heat transfer means in heat conductive relationship with the bottom of the plate and extending downwardly therefrom for increasing the heat transfer from the gases in the chamber to specific parts of the plate for rendering the temperature of the plate more uniform particularly at the front, rear and ends of the plate, said heat transfer means including a plurality of downwardly extending first metallic members under a first area of the plate adjacent to the front of said plate, a plurality of downwardly extending second metallic members under a second area of the plate adjacent the rear edge of said plate, and

a plurality of downwardly extending third metallic members under a third area of the plate to the front of said second member's,

said third metallic members having an exposed surface substantially smaller in proportion to said third area than is the ratio of the exposed surface of the second metallic members to said second area,

said first metallic members having an exposed surface substantially smaller in proportion to said first area than is the ratio of the exposed surface of the second members to said second area; and

gas burner means adjacent the bottom of the chamber for producing a flame in the chamber and extending approximately the length thereof, which flame is spaced from the plate and has sides spaced from the forward and back sides of the chamber whereby gases can circulate in the chamber at the front and back sides of the flame between the flame and the chamber walls, said burner means directing said flame toward the area of the plate adjacent the front thereof.

10. In an apparatus as set forth in claim 9, wherein said members are fins positioned approximately parallel to a line representing the front-to-back dimension of the plate; and including fins adjacent each end of the plate in a fourth area extending approximately from said first area to said third area with the fourth area between said first area and said third area being otherwise generally free of downwardly extending heat transfer means, said fourth area being approximately centered on said chamber.

11. In an apparatus as set forth in claim 10, wherein the wall forming the front of the chamber slants downwardly and rearwardly, the wall forming the back of the chamber is approximately vertical with the bottom thereof being above the bottom of said front wall of the chamber, and the wall forming the bottom of the chamber slants upwardly and rearwardly from the bottom of the front wall to the bottom of the rear wall, said bottom of the chamber having an opening therethrough approximately in the front-toback middle thereof which opening extends approximately the length of the chamber for the admission of secondary air, said burner means being directed upwardly through said opening and generally toward said first area of the plate.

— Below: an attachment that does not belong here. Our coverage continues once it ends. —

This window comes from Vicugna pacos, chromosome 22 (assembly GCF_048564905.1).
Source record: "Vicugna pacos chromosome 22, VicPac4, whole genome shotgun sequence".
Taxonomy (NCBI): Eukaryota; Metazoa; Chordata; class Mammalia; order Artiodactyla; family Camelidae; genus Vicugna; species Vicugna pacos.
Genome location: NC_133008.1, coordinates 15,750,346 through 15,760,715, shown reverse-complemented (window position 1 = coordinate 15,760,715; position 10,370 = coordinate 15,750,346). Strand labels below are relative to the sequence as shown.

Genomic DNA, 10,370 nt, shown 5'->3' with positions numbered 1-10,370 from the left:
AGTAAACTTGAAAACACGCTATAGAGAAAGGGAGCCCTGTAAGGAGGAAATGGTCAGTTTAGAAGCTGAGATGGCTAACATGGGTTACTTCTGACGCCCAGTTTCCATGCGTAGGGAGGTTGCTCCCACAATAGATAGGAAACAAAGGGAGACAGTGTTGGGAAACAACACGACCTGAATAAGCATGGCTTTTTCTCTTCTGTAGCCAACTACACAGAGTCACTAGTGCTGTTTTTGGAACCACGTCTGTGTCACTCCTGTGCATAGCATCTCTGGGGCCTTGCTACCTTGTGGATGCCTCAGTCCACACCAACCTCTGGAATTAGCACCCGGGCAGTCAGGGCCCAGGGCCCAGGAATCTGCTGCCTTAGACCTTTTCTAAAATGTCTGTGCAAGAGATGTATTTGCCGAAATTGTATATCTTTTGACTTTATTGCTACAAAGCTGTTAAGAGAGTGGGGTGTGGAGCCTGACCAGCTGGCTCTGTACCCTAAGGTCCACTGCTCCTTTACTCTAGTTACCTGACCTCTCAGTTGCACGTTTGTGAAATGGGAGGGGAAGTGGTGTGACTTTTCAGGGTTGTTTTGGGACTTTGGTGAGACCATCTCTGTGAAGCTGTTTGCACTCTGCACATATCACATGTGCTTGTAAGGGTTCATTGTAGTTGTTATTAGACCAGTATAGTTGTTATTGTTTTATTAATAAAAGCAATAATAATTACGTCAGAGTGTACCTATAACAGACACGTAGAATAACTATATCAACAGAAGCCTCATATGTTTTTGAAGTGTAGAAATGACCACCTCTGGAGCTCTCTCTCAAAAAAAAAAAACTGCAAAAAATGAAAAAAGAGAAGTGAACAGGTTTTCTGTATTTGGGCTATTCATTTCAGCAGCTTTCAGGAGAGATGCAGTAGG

12. In a cooking apparatus comprising an approximately horizontal, approximately flat plate to be heated and forming a cooking surface, said plate having a front and a back, and a device to heat said plate, the improvement comprising:

walls extending downwards and across below said plate and defining a combustion chamber communicating with an exhaust passageway, said chamber and passageway extending the length of said plate with the top of the chamber and passageway being defined by said plate, said chamber being below a first portion of the plate extending rearwardly from the front thereof and the passageway being below the remaining portion of the plate from the first portion to the rear of the plate, said chamber having a given depth below said plate, said passageway having a depth below said plate substantially less than said given depth, the wall forming the front of the chamber slanting downwardly and rearwardly, the wall forming the back of the chamber being approximately vertical with the bottom thereof above the bottom of said front wall of the chamber, and the wall forming the bottom of the chamber slanting upwardly and rearwardly from the bottom of'the front wall to the bottom of the rear wall, said bottom of the chamber having an opening therethrough approximately in the front-to-back middle thereof which opening extends approximately the length of the chamber for the admission of secondary air; and